Later in August we get the full brunt of retailers, including Target (TGT), Walmart (WMT), Home Depot (HD), Lowe’s (LOW), and the department stores. Those should give investors some idea how the consumer is doing, though the near future of consumer demand might be partly up to Congress. Remember, on nearly all earnings reports this quarter, the Q2 numbers aren’t likely to get as much attention as usual. Instead, guidance and executive comments could be far more influential.
Maybe most importantly, investors should consider looking for evidence of how firms plan to cut spending in these tough times. That’s what the Street seems to want to hear—how they’ll bring down costs so they’re better situated if the storm continues.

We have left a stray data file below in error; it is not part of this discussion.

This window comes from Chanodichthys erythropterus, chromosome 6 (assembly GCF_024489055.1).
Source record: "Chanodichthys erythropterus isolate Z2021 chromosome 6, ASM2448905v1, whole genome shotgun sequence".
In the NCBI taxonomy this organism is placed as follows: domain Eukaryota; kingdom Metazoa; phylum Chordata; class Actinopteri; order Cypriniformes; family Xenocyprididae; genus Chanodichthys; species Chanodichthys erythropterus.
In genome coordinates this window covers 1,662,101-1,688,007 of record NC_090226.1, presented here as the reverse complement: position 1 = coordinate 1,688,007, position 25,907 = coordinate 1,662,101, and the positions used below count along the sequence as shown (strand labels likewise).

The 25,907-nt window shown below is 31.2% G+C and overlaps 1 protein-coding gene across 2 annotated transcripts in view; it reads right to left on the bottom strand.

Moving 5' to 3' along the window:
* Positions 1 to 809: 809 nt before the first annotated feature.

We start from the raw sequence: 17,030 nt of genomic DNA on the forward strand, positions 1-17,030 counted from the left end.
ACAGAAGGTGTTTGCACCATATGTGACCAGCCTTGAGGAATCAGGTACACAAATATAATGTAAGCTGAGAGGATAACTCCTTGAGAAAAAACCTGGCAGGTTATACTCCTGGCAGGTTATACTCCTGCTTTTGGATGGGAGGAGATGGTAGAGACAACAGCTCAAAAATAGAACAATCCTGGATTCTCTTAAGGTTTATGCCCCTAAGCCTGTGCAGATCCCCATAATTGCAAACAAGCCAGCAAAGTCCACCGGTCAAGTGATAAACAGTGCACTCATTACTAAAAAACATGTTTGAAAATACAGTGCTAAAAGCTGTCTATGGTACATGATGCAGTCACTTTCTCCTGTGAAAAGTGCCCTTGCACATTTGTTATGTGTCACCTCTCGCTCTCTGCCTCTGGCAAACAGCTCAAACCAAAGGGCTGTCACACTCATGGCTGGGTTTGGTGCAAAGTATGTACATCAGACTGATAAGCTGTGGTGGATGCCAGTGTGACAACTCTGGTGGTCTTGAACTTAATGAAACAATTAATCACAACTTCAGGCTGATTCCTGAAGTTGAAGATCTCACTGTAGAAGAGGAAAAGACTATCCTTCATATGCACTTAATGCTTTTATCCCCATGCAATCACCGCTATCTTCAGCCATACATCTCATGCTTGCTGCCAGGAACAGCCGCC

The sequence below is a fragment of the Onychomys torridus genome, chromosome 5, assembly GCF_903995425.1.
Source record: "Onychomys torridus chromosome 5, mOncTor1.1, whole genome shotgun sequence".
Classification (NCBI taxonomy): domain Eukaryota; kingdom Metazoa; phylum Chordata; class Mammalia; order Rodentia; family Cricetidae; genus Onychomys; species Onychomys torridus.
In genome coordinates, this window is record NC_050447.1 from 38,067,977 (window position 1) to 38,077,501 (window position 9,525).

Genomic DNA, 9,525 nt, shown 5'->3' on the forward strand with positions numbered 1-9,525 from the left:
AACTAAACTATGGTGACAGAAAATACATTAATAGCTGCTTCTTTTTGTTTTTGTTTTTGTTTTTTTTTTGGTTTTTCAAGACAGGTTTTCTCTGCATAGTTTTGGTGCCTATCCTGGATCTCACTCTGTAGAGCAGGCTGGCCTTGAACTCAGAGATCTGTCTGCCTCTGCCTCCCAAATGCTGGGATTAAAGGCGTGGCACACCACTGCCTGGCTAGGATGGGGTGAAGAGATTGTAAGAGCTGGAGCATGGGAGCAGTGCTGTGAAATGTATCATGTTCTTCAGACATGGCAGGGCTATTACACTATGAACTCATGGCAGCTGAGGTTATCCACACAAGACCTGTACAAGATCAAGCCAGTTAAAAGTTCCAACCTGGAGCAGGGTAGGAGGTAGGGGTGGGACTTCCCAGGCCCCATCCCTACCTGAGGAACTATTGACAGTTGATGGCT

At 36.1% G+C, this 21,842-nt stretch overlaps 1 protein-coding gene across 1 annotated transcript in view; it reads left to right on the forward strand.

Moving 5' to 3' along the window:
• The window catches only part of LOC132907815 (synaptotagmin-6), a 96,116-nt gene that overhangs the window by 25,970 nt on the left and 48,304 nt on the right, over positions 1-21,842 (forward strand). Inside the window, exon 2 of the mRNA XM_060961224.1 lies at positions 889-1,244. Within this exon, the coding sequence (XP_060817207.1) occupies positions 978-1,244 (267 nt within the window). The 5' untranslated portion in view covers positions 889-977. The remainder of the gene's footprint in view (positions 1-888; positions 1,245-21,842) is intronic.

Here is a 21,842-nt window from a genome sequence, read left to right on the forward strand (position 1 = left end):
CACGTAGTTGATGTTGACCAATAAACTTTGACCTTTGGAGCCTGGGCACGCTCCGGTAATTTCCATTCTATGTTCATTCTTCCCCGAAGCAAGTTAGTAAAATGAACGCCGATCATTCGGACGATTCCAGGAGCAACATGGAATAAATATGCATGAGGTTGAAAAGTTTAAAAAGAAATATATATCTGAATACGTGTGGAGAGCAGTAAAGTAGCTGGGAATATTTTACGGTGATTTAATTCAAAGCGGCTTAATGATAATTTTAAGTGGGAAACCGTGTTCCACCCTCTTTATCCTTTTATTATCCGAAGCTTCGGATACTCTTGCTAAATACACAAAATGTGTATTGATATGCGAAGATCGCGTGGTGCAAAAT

Another thing that’s always key but may be more than ever this year is future plans. If 2020 is a wash, what do the executives say about next steps? How are they going to extricate their companies from the Q2 quagmire? What exactly are they changing to make sure they’re ready for any extra hits from the pandemic?
It’s fair to say every company (and every analyst, to be fair) got upended by COVID-19. We’re getting to the point, however, where many investors won’t want to hear excuses. They’ll want action. It’s more important than ever for a CEO to have a good plan.